IT'S been a while since the US has given anyone such a hammering outside of the Presidents Cup.
No question, a sleeping giant awoke at The National Golf Links of America and gave Great Britain and Ireland a 17-9 hammering, the most one-sided result in the Walker Cup arena since the US won 18-6 in 1997 at Quaker Ridge.
Problems many of their visitors had playing into treacherous green complexes and tucking away their putts were cruelly exposed.
The old Walker Cup order was restored as the US won 13 of 18 singles matches and halved another.
To their credit, Kevin Phelan and Gavin Moynihan registered two of GB&I's paltry four wins at singles, the others achieved by world No 1 and US amateur champion Matt Fitzpatrick and fellow Englishman Callum Shinkwin.
As he turns professional to play this week's KLM Open in Holland, Waterford Castle's Phelan should draw confidence from a polished performance which yielded two points out of three at The National.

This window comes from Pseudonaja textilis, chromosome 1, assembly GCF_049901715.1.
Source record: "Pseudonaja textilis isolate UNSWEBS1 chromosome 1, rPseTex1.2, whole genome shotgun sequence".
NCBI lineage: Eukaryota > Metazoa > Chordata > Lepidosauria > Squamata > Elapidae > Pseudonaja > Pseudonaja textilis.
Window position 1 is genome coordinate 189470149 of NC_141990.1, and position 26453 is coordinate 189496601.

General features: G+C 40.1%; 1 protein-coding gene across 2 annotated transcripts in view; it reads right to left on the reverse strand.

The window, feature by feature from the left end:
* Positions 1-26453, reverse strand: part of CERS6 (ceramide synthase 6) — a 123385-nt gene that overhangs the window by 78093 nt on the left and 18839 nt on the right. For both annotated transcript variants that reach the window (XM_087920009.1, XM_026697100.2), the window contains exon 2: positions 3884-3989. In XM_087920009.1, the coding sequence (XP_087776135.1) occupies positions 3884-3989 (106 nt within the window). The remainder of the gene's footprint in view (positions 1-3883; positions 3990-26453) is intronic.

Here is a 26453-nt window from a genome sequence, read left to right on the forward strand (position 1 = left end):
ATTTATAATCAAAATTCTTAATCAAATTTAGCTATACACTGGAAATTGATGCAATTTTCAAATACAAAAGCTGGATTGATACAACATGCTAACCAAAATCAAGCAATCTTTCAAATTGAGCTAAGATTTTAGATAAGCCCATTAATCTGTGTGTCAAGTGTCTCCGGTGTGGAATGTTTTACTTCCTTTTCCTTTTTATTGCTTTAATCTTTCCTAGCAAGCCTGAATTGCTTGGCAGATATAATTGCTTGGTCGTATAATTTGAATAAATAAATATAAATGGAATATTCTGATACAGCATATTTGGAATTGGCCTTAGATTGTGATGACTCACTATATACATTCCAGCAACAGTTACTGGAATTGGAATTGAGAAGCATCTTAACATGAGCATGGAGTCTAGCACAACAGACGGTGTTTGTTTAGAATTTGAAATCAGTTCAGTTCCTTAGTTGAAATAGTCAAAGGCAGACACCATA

He and Moynihan were narrowly beaten in Saturday's foursomes and teamed up brilliantly again for sweet revenge on Sunday morning, before Phelan coolly dispatched Max Homa 2&1, even taking a hole-in-one by the American in his stride.
Moynihan probably was even more impressive as he took two points from four games.
The Island ace, at 18 the youngest player at The National, hit the shot of the Walker Cup during Saturday's outstanding 2&1 victory over Patrick Rodgers.
After landing in a bunker at 14, Moynihan faced a harrowing mid-iron to the green. Catch it fat and his ball would fall short in the lake. Hit it long and he might as well pick up and walk to the next tee.
Yet there was no fear in his swing or the strike and the Dubliner's ball flew to three feet for an unforgettable birdie. In one stroke Moynihan showed America why the University of Alabama were so keen to add him to their NCAA-winning squad.